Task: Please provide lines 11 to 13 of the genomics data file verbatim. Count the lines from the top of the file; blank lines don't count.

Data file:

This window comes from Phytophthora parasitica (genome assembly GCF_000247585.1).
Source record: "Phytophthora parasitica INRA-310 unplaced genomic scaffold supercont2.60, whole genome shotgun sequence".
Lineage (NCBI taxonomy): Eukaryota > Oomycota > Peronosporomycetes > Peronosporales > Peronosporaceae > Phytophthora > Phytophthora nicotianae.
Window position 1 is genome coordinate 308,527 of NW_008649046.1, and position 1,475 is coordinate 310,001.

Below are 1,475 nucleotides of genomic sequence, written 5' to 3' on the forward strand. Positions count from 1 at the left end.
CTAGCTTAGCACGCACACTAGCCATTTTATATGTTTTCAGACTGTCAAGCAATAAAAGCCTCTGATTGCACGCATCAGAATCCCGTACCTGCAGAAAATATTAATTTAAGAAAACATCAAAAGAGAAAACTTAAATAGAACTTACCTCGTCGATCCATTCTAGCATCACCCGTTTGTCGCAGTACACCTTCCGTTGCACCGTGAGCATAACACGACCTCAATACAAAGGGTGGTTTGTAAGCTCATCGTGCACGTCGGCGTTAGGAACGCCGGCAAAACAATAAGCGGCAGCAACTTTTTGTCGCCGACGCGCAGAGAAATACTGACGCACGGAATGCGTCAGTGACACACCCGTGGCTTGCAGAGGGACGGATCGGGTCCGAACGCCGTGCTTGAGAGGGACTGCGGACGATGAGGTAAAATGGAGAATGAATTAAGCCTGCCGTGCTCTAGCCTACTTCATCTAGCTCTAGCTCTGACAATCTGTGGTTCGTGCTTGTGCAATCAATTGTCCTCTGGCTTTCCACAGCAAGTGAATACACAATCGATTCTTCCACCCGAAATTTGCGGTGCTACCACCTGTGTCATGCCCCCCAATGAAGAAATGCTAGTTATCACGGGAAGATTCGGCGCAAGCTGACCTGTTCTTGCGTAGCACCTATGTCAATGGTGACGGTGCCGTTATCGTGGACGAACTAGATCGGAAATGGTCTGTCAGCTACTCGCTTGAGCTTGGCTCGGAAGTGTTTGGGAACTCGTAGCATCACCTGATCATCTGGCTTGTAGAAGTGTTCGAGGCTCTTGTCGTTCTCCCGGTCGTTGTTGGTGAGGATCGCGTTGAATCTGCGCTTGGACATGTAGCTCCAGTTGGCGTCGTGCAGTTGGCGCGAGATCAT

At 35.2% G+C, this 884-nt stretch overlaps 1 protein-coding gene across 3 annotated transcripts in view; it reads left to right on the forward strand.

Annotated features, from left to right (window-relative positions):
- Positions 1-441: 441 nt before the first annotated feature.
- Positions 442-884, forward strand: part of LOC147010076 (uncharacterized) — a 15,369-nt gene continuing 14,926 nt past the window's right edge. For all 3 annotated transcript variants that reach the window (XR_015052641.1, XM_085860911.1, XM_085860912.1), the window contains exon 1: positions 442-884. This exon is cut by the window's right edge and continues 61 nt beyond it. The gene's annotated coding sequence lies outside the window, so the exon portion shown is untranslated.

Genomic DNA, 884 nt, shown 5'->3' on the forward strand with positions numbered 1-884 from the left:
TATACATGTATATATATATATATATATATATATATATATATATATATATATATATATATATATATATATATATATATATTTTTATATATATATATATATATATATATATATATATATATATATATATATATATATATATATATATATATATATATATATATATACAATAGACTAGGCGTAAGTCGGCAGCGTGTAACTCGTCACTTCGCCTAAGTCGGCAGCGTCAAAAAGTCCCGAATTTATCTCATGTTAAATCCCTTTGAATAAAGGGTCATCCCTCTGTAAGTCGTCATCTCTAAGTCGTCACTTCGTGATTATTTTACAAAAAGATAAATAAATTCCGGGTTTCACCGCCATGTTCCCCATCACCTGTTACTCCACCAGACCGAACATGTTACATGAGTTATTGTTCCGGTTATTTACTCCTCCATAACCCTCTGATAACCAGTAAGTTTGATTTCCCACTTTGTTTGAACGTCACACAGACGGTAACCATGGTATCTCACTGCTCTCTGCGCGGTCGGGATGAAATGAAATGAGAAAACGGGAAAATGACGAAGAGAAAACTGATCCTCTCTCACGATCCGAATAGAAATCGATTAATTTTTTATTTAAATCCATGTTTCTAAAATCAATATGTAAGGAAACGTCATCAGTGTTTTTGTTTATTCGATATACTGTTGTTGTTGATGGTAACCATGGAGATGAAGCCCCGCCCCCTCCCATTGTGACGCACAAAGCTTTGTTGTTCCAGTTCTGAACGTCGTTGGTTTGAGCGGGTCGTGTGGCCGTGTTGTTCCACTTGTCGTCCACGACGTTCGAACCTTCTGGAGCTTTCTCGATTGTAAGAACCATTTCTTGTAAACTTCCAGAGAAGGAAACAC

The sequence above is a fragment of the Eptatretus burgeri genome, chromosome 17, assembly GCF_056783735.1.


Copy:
Genomic DNA, 884 nt, shown 5'->3' on the forward strand with positions numbered 1-884 from the left:
TATACATGTATATATATATATATATATATATATATATATATATATATATATATATATATATATATATATATATATATATTTTTATATATATATATATATATATATATATATATATATATATATATATATATATATATATATATATATATATATATATATATATACAATAGACTAGGCGTAAGTCGGCAGCGTGTAACTCGTCACTTCGCCTAAGTCGGCAGCGTCAAAAAGTCCCGAATTTATCTCATGTTAAATCCCTTTGAATAAAGGGTCATCCCTCTGTAAGTCGTCATCTCTAAGTCGTCACTTCGTGATTATTTTACAAAAAGATAAATAAATTCCGGGTTTCACCGCCATGTTCCCCATCACCTGTTACTCCACCAGACCGAACATGTTACATGAGTTATTGTTCCGGTTATTTACTCCTCCATAACCCTCTGATAACCAGTAAGTTTGATTTCCCACTTTGTTTGAACGTCACACAGACGGTAACCATGGTATCTCACTGCTCTCTGCGCGGTCGGGATGAAATGAAATGAGAAAACGGGAAAATGACGAAGAGAAAACTGATCCTCTCTCACGATCCGAATAGAAATCGATTAATTTTTTATTTAAATCCATGTTTCTAAAATCAATATGTAAGGAAACGTCATCAGTGTTTTTGTTTATTCGATATACTGTTGTTGTTGATGGTAACCATGGAGATGAAGCCCCGCCCCCTCCCATTGTGACGCACAAAGCTTTGTTGTTCCAGTTCTGAACGTCGTTGGTTTGAGCGGGTCGTGTGGCCGTGTTGTTCCACTTGTCGTCCACGACGTTCGAACCTTCTGGAGCTTTCTCGATTGTAAGAACCATTTCTTGTAAACTTCCAGAGAAGGAAACAC

The sequence above is a fragment of the Eptatretus burgeri genome, chromosome 17, assembly GCF_056783735.1.